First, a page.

Is The RESP Even Relevant Anymore?
Typically I begin by asking parents what they believe is an RESP (Registered Education Savings Plan). Every parent automatically and without hesitation replies that it’s an education savings plan for their children’s future education, where the Government gives them 20% of whatever they deposit to their children’s education savings plan.
Following that they are usually quite surprised when I say that an RESP is not a savings plan but a Government program to help parents save for their children’s education. And that in return for the CESG matching grants their children will be allowed to use the money they saved as long as their child attends a university and studies a program that has been approved under the income tax act of Canada when they are 18.
When I question further as to how much Government CESG grant in real dollars, the majority of parents claimed they believe it is unlimited and they will receive 20% no matter how much they deposit to their child’s RESP.
When I inform them that the annual CESG limit is $500 if they deposit $2,500 into their child’s RESP, and that the maximum CESG grant is $7,200 by the time their child reaches age 17 they are quite surprised again. When prompted further as to why they would open an RESP for their child, the overwhelming majority say, “because it’s free money”, and that everyone advised them from their local bank, group RESP company representative, financial advisor to the media all had the same reply. “It’s free money!”
However when asked if they believe $7,200 from the Government in matching CESG grants 18 years from now would help with their child’s education expenses, the overwhelming majority grinned, made a small laugh and said “NO”.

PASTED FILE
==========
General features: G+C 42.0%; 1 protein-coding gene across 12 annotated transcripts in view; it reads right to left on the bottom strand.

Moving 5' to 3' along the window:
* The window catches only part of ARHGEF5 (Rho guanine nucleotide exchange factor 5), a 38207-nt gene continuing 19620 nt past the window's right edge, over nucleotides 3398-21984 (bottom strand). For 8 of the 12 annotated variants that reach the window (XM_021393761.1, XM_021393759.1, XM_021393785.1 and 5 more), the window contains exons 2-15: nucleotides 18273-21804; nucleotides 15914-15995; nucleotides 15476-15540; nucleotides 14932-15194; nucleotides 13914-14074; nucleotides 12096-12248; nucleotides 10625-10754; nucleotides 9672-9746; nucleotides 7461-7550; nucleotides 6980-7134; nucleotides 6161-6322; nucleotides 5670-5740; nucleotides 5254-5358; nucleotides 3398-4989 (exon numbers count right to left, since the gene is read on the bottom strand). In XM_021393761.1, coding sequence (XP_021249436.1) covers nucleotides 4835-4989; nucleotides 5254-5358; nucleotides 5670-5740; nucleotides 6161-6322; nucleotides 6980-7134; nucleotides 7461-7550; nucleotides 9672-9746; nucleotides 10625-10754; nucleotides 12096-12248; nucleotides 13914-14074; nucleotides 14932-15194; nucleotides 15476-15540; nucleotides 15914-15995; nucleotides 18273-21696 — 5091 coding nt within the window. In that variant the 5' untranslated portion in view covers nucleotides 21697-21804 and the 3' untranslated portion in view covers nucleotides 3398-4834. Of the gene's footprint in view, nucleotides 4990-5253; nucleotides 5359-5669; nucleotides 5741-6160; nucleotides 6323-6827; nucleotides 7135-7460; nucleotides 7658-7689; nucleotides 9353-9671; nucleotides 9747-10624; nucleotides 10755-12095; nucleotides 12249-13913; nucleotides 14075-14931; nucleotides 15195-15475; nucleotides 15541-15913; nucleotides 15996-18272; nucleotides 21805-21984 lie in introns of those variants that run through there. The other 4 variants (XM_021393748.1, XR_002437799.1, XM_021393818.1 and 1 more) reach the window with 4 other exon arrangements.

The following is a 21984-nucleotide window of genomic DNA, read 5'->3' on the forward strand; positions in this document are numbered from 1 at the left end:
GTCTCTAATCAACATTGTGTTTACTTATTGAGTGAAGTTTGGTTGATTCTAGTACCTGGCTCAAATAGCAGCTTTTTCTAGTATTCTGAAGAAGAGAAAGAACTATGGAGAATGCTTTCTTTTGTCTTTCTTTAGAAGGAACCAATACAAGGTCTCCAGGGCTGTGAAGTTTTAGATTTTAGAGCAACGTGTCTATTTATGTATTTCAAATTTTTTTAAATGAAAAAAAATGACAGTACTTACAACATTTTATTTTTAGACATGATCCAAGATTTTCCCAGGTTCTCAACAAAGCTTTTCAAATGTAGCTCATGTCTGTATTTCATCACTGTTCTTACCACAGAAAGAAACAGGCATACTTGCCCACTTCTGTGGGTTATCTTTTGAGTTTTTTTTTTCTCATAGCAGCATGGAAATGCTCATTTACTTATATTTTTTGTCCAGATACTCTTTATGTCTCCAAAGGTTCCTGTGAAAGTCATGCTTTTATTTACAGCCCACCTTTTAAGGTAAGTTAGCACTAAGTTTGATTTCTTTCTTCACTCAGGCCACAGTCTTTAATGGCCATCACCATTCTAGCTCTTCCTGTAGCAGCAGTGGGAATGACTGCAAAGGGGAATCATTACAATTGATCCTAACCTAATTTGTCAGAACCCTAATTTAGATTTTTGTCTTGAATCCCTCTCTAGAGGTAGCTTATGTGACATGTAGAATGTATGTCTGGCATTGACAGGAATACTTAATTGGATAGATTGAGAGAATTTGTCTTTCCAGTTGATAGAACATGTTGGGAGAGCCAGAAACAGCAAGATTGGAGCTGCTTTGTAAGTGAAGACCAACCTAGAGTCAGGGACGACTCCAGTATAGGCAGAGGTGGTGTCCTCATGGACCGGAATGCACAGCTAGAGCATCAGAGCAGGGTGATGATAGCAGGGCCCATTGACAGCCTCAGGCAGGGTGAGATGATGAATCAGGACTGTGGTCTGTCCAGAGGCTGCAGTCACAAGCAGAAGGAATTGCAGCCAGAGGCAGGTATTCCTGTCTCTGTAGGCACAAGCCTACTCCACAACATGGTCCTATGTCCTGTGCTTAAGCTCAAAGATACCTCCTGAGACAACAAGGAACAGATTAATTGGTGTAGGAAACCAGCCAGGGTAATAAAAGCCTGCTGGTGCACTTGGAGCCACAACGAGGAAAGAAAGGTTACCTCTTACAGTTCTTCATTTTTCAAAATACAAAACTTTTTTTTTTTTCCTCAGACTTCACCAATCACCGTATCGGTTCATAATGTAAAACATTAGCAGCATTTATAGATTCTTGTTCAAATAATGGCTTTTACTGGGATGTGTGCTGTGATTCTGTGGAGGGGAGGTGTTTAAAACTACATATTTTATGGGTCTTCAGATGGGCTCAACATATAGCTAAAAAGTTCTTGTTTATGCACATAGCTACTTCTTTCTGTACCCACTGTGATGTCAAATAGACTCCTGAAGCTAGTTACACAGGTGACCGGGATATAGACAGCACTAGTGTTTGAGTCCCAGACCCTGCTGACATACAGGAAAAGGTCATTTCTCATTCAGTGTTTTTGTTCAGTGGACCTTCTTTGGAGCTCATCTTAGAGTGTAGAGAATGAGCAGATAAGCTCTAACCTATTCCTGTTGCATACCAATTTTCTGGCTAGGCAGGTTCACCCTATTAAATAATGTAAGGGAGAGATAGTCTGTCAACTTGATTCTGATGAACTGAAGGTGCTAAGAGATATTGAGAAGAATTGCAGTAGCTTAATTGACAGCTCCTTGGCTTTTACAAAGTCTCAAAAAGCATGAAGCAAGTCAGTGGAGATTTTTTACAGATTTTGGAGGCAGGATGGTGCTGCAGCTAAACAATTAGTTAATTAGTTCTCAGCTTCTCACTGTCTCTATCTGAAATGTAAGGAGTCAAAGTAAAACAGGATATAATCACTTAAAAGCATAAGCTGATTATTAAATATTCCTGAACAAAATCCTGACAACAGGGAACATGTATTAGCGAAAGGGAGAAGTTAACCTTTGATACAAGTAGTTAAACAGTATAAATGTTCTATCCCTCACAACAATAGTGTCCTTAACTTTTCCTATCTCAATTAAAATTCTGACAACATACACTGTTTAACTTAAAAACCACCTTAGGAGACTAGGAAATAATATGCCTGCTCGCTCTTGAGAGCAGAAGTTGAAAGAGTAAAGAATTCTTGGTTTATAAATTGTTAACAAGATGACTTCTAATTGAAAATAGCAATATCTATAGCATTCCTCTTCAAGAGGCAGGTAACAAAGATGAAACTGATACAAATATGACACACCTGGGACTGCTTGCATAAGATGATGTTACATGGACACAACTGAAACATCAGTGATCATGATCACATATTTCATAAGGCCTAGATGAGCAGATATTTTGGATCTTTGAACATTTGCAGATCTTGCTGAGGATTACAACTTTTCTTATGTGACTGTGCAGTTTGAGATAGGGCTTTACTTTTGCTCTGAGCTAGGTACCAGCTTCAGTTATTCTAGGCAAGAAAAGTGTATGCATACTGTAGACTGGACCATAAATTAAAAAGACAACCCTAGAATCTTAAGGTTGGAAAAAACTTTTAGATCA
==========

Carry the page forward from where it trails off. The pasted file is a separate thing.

New parents today are very well aware of the costs of education. This is the generation who’s education costs according to all financial data is well over $60,000 for a four year undergraduate arts program and who graduated with enormous student debt.
These are the new parents who know that the costs will be absolutely out of reach for many when their child attends university and who are yearning for information on flexibility on what else they can do to help their children build a solid financial future.
According to a BMO study, the costs of education for children born in 2012 will rise to $140,000 for a four year undergraduate degree.
Did you know less than half of children in Canada eligible for an RESP have one. According to the Annual Canada Education Saving Plan 2013 report, the participation rate, which is the total number of children who have an RESP out of the total number eligible is 47.1%.
Which begs the question. If the cost of university for a child born today will be $140,000 when they are 18, will $7,200 in Government grants if their parents deposit $36,000 into an RESP even be relevant?
53% of parents don’t think so.
Learn more about Child Plan.
Article Written By Michael Lampel, President & Founder of Insurance for Children
Quick disclaimer: I didn’t hire a survey company to do ‘robo’ calls to parents during dinner or when they’re putting their children to sleep or have strangers ask parents meaningless questions in less than 20 seconds before they hung up the phone in disgust or frustration.
My research is based purely on conversations with hundreds of parents over the past few years on their plans for their children’s financial future and education costs and how they were planning to prepare.